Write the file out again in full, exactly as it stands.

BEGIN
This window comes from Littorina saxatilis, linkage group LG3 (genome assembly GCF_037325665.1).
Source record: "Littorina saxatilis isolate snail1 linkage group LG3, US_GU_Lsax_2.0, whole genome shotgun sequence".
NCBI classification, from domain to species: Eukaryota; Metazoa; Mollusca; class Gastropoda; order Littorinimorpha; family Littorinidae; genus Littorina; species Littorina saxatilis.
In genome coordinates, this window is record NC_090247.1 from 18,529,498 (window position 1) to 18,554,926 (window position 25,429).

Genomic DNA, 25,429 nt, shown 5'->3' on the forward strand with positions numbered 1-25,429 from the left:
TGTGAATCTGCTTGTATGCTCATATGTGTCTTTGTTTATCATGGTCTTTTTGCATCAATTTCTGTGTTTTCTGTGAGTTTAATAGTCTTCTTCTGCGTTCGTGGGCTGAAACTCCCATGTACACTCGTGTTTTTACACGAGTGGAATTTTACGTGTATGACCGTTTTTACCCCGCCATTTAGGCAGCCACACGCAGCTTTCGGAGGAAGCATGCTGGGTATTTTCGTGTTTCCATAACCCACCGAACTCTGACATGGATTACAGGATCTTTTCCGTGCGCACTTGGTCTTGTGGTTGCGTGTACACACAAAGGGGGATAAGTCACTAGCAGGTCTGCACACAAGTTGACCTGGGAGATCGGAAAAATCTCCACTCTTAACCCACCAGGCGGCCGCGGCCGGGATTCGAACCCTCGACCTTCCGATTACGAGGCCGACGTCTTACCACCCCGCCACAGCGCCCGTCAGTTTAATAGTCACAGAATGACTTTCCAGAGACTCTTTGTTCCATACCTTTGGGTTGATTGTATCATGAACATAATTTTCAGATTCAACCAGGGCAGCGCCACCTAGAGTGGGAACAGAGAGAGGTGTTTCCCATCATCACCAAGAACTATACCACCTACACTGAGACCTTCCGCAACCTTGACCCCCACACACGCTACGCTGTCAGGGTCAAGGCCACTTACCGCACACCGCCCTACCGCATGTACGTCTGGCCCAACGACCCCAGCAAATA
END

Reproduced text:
This window comes from Littorina saxatilis, linkage group LG3 (genome assembly GCF_037325665.1).
Source record: "Littorina saxatilis isolate snail1 linkage group LG3, US_GU_Lsax_2.0, whole genome shotgun sequence".
NCBI classification, from domain to species: Eukaryota; Metazoa; Mollusca; class Gastropoda; order Littorinimorpha; family Littorinidae; genus Littorina; species Littorina saxatilis.
In genome coordinates, this window is record NC_090247.1 from 18,529,498 (window position 1) to 18,554,926 (window position 25,429).

Genomic DNA, 25,429 nt, shown 5'->3' on the forward strand with positions numbered 1-25,429 from the left:
TGTGAATCTGCTTGTATGCTCATATGTGTCTTTGTTTATCATGGTCTTTTTGCATCAATTTCTGTGTTTTCTGTGAGTTTAATAGTCTTCTTCTGCGTTCGTGGGCTGAAACTCCCATGTACACTCGTGTTTTTACACGAGTGGAATTTTACGTGTATGACCGTTTTTACCCCGCCATTTAGGCAGCCACACGCAGCTTTCGGAGGAAGCATGCTGGGTATTTTCGTGTTTCCATAACCCACCGAACTCTGACATGGATTACAGGATCTTTTCCGTGCGCACTTGGTCTTGTGGTTGCGTGTACACACAAAGGGGGATAAGTCACTAGCAGGTCTGCACACAAGTTGACCTGGGAGATCGGAAAAATCTCCACTCTTAACCCACCAGGCGGCCGCGGCCGGGATTCGAACCCTCGACCTTCCGATTACGAGGCCGACGTCTTACCACCCCGCCACAGCGCCCGTCAGTTTAATAGTCACAGAATGACTTTCCAGAGACTCTTTGTTCCATACCTTTGGGTTGATTGTATCATGAACATAATTTTCAGATTCAACCAGGGCAGCGCCACCTAGAGTGGGAACAGAGAGAGGTGTTTCCCATCATCACCAAGAACTATACCACCTACACTGAGACCTTCCGCAACCTTGACCCCCACACACGCTACGCTGTCAGGGTCAAGGCCACTTACCGCACACCGCCCTACCGCATGTACGTCTGGCCCAACGACCCCAGCAAATA